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Many are Cold… But Few are Frozen

Posted on August 5, 2016
By Al Etmanski

Many are cold… but few are frozen

Those words by the exquisite writer Anne Michaels provide a glimpse into the source of Canada’s ingenuity.

You can’t understand Canada without understanding that you are never very far from winter here.

Our ingenuity comes from snow, ice and a harsh cold climate. Yes, it is warming. But it is still pretty cold in most places for a good portion of the year.

Despite winter we survive and thrive. And have created a country well on the way to peace, justice and equity.  Not fast enough and certainly with glaring omissions and commissions. We are still learning to take better care of each other as well as our forests, water, air and indeed all life.

For the first 300 years, European settlers survived in the upper half of North America thanks to the helpfulness and generosity of the original inhabitants. From indigenous people we gained a perspective on our interconnectedness.  We learned it is nature based and that social innovation, unlike other types of innovation, emerges from adversity. Thanks to indigenous people we also learned to become hunters and gathers of such values as collaboration and cooperation. 

These principles guided our actions. Otherwise we would have died. Ultimately they shaped the design of our country. And set us on an imperfect and constant search to preserve and nurture the preciousness that we have in common.

Winter is the source of my country’s innovation. What is the source of yours?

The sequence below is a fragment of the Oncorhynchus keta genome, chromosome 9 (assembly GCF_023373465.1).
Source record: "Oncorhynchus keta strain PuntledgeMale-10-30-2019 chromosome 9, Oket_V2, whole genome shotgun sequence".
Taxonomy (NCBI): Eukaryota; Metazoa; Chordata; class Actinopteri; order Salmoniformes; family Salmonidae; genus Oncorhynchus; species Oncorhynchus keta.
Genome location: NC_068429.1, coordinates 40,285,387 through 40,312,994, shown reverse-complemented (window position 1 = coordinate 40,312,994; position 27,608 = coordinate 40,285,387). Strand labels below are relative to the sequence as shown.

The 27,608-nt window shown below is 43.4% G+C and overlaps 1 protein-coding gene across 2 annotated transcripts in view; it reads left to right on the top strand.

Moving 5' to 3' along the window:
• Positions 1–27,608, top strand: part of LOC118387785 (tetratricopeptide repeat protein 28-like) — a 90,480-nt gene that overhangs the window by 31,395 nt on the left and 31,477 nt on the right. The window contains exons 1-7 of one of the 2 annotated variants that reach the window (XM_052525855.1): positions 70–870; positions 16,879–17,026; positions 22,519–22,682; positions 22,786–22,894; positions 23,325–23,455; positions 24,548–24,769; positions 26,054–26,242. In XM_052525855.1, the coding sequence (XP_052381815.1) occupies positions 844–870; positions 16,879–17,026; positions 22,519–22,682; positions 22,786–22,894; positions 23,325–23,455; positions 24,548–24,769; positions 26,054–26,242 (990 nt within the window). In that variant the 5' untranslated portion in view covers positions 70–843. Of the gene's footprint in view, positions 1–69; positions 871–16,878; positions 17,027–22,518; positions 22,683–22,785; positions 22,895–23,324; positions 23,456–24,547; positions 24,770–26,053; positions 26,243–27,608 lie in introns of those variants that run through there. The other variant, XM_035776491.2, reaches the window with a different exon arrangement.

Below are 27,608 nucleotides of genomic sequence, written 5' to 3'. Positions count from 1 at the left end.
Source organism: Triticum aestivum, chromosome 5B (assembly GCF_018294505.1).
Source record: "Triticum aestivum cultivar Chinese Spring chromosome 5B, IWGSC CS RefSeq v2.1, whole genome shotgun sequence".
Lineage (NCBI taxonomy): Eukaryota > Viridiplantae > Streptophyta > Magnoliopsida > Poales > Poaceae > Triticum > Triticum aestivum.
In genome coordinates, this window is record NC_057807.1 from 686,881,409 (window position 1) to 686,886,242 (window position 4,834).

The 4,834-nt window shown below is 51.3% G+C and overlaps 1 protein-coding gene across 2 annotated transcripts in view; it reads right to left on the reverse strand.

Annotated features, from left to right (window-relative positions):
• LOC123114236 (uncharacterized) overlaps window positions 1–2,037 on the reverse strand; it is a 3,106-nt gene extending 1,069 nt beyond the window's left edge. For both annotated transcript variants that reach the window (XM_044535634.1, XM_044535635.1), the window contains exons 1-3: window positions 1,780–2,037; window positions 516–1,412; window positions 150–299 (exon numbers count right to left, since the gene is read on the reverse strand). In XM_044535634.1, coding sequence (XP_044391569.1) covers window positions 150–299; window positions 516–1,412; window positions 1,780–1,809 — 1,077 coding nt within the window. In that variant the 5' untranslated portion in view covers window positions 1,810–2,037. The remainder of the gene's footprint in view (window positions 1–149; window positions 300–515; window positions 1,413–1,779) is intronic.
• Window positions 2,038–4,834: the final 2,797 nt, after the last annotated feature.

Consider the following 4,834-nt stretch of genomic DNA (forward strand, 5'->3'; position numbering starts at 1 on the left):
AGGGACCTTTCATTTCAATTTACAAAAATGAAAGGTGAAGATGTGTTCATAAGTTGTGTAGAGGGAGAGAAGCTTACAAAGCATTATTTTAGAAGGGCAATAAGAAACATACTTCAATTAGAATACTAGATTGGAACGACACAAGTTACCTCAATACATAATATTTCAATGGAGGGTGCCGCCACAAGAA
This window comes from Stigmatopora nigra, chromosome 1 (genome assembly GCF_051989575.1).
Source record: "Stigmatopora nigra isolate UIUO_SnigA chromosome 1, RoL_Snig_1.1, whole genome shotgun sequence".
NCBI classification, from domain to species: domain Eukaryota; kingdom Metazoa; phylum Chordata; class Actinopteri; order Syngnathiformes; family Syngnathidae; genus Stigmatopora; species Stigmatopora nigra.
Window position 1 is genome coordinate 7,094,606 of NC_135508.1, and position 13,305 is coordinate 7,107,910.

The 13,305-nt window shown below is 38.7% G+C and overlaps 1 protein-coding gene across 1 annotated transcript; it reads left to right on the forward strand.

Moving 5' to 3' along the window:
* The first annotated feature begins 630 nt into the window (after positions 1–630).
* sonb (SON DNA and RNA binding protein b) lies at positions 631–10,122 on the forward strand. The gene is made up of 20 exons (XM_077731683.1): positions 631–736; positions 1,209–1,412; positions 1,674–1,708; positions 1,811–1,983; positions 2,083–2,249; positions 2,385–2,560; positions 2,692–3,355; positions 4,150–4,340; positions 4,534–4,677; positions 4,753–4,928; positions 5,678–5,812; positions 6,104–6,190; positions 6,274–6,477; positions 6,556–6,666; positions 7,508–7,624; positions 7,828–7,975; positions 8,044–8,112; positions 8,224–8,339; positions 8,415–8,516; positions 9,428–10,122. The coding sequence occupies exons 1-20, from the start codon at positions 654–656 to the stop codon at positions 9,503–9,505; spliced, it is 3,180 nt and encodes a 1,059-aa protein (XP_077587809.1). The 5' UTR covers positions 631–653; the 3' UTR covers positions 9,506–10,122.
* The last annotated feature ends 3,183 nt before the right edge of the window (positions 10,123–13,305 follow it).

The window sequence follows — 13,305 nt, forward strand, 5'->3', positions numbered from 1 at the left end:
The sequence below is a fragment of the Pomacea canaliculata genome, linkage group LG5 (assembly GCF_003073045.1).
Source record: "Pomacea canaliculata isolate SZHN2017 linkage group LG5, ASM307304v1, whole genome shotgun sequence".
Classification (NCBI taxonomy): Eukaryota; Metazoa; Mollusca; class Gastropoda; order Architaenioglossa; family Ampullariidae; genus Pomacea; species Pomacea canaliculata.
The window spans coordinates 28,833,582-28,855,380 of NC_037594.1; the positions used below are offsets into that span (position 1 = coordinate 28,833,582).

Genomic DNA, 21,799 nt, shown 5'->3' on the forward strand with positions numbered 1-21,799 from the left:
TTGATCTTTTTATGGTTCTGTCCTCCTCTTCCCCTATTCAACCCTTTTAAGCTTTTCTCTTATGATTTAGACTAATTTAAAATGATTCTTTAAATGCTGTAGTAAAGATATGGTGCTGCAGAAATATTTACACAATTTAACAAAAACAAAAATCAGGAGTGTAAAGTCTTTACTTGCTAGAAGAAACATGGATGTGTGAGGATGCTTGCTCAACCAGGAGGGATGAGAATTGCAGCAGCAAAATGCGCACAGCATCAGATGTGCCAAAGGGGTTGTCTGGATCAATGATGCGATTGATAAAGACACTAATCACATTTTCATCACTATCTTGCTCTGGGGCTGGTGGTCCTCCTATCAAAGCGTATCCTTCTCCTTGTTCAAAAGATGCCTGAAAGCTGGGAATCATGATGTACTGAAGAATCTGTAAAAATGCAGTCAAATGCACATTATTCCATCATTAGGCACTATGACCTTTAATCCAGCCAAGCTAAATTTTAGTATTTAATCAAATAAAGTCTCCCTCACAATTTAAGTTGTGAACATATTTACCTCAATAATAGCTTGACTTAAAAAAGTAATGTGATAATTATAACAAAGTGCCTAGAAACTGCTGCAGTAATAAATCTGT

“We need to be more protective of not just our families and children and what is precious to us, but of course the land because we are an extension of that land that we love so much. We must now speak environment, economy, foreign policy, health and human rights in the same breath. Everything is connected.” (Sheila Watt-Clothier author “The Right to be Cold”)

Musical selection this post can be none other than Mon Pays by the great poet and composer Gilles Vigneault.

"Mon pays ce n’est ne pas un pays, c’est l’hiver." (My country is not a country, it’s winter.)

Community Innovation, Cities Deepening Community

Al Etmanski

By Al Etmanski

Al Etmanski is the President of PLAN (Planned Lifetime Advocacy Network) and has been a leading advocate for people with disabilities and their families in Canada for more than two decades. He is widely recognized as a visionary thinker in areas of social policy, community development and individualizing services for people with disabilities. Al is an author, advocacy consultant and social inventor who specializes in finding innovative, non-governmental solutions to social problems.

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